Clunky Rom 1:8-17 – The translational issues get real

In this passage we start to deal with some of the nitty-gritty problems of translating Romans, particularly what to with words with the roots δικ- and  πιστ-. For δικ-, do you choose to consistently use English words with the right– root or the just– root? Or do you switch back and forth depending on the context?

Similarly with πιστ-, do you choose faith, trust, belief/believe? Particularly, what about πιστις? Faith? Faithfulness? Belief? Trust? Trustworthiness? Or interestingly, the option noted in LSJ (p. 1408 or here ) of “that which gives confidence: hence…means of persuasion, argument, proof.” Given the interest in the last few decades in Paul’s use of rhetoric and its importance for understanding his letters, it seems surprising that we have not heard more about this use of πιστις and its potential for illuminating what Paul is trying to say.

The upshot of these issues for the task at hand is that I have included a limited set of the variety of possible options for these important terms separated with virgules. While this is exceptionally clunky (you were warned!), there is no other way I can think of to keep students mindful of, say, the dual sense of righteous (religious) + just (legal/secular) present in the word δικαιος.

Note: implied elements or alternate ways of saying things (e.g., “barbarians” for “non-Greeks”) are set in brackets.

Romans 1:8-17

8 First, I thank my God for you all through Jesus the anointed one because your faith/belief is proclaimed in the whole cosmos 9 for my witness is the God whom I worship in my spirit in the great-announcement of his son, how I make remembrance of you all unceasingly, 10 always in my prayers mentioning if somehow at some time I might be put in the right way in the will of God to come to you, 11 for I am longing to see you in order that I might pass on [to you all] a spiritual gift-of-favor unto you being made firm, 12 and this is, to be encouraged together among you, through your faith/belief and mine, among one another. 13 But I do not want you to be unknowing, siblings, that many times I publicly displayed/made known [my desire] to come to you in order that I might reap some fruit among you just as also among the other non-Jews [Gentiles]—but have been hindered until now. 14 To the Greeks and non-Greeks [“barbarians”], to the wise and to the mindless, I am a debtor. 15 Just so, I am eager to give-the-great-announcement also to you in Rome. 16 For I am not ashamed of the great-announcement, for it is the power of God unto deliverance for all those believing/trusting, for the Jew first and for the Greek. 17 For the righteousness/justice of God in him is revealed, from faith/belief/trust unto faith/belief/trust, just as it is written, “The one who is righteous/just from believing/trusting will live.” [Hab. 2:4]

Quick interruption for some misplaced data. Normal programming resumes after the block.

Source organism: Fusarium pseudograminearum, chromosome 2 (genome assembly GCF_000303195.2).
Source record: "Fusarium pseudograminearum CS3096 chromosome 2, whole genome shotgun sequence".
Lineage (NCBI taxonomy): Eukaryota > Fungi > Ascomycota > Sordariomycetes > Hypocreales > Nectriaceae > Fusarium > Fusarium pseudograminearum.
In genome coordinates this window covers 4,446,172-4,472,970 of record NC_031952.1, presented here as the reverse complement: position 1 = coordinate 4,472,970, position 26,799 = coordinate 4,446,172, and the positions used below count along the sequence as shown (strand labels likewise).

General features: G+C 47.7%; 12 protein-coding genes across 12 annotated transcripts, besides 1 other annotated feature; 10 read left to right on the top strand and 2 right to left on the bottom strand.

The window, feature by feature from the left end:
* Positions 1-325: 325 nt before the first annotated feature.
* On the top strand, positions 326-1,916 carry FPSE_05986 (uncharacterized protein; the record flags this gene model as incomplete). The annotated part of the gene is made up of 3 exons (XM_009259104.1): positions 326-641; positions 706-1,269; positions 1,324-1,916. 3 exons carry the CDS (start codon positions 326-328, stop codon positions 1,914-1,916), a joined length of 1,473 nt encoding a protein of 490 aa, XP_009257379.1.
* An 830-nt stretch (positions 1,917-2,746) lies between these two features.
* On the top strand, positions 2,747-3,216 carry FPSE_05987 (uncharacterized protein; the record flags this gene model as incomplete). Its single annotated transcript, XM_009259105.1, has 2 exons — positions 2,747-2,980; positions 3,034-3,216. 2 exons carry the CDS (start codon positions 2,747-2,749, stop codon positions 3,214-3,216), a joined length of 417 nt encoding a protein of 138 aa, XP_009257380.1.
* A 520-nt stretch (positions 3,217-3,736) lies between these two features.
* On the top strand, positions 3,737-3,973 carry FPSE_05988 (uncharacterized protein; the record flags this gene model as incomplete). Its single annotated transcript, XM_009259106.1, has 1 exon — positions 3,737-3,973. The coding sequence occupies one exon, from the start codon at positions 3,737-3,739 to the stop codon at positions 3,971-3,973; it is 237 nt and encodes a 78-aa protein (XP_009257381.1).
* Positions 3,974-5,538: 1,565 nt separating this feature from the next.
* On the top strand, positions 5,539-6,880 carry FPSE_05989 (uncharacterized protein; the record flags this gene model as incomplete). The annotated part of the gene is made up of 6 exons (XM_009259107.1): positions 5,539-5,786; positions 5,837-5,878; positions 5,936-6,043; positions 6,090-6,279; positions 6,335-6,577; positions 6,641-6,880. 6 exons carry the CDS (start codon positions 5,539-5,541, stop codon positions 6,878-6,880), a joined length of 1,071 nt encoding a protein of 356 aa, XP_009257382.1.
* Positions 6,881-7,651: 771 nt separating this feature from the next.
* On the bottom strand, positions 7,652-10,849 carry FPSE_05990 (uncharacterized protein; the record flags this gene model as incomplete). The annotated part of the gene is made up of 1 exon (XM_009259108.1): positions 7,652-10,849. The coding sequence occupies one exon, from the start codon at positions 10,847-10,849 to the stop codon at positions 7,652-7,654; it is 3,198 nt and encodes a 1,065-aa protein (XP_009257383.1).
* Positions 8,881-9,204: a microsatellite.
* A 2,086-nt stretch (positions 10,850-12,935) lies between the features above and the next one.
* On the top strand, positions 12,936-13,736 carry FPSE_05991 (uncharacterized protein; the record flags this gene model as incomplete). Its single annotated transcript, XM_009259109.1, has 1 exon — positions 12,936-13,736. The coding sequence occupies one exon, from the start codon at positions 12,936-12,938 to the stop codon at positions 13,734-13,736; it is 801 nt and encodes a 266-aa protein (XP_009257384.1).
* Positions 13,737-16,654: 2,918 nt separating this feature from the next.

A new translation of Romans–awkward, clunky, and (hopefully) very helpful

As some of you know, I have started on a project of translating Romans.

“For God’s sake, why do we need another translation of any of the books of the Bible, much less Romans, a book that has been studied almost to death?” I hear the universe call out.

My reasons have to do with trying to teach NT to undergrads who have no Greek. There are certain goals that I have with this translation, goals that will likely result in a translation that is awkward and clunky but, I hope, also helpful.

The goals are:

1. Translate similarly-rooted Greek words with similarly-rooted English words so that students can see the connections Paul is making.
The place this really is important is with the translation of words with the δικ- root. For a term of this importance in Paul’s argument to be alternately translated with right– and just– roots (as is the common practice of English translations) is obscuring the connections that one ought to make. There are many other such verbal connections, too, however, and hopefully this translation will make it possible for English readers to trace those.

2. Translate words that have become freighted with the baggage of religious-ese in ways that make more clear their secular connotations.
Words like gospel, savior, and grace have become so spiritualized that it is very hard for students to hear them as anything other than “churchy” words. This cuts off many meanings and connotations that need to be intact.

3. Translate words indicating logical connections with appropriate force.
Much of Paul’s argument depends on the logical connections and conclusions he draws. Eliminating the connector words altogether (poor γαρ ends up in the bin a lot) or translating them with a weak, throw-away word like “So,” doesn’t help students see how Paul’s ideas hang together.

So, what does this look like? Here’s 1:1-7 for your amusement, consternation, and/or comments.

1:1 Paul, a slave of God, called to be one-sent-out/a messenger, separated out into God’s great-announcement 2 (which he announced ahead of time through his prophets in the holy writings) 3 concerning his son who was generated from the seed of David according to the flesh, 4 separated as “son of God” in power according to the spirit of holiness by resurrection from the dead, Jesus the Messiah, our master, 5 through whom we have received favor and sent-out-ness for the sake of his name unto the hearkening of faith in all the non-Jews, 6 in which you are, and you are the called of Jesus Christ;

7 To: all those in Rome beloved of God, holy called-ones—Favor to you, and peace from God your father and from the master, Jesus the Messiah.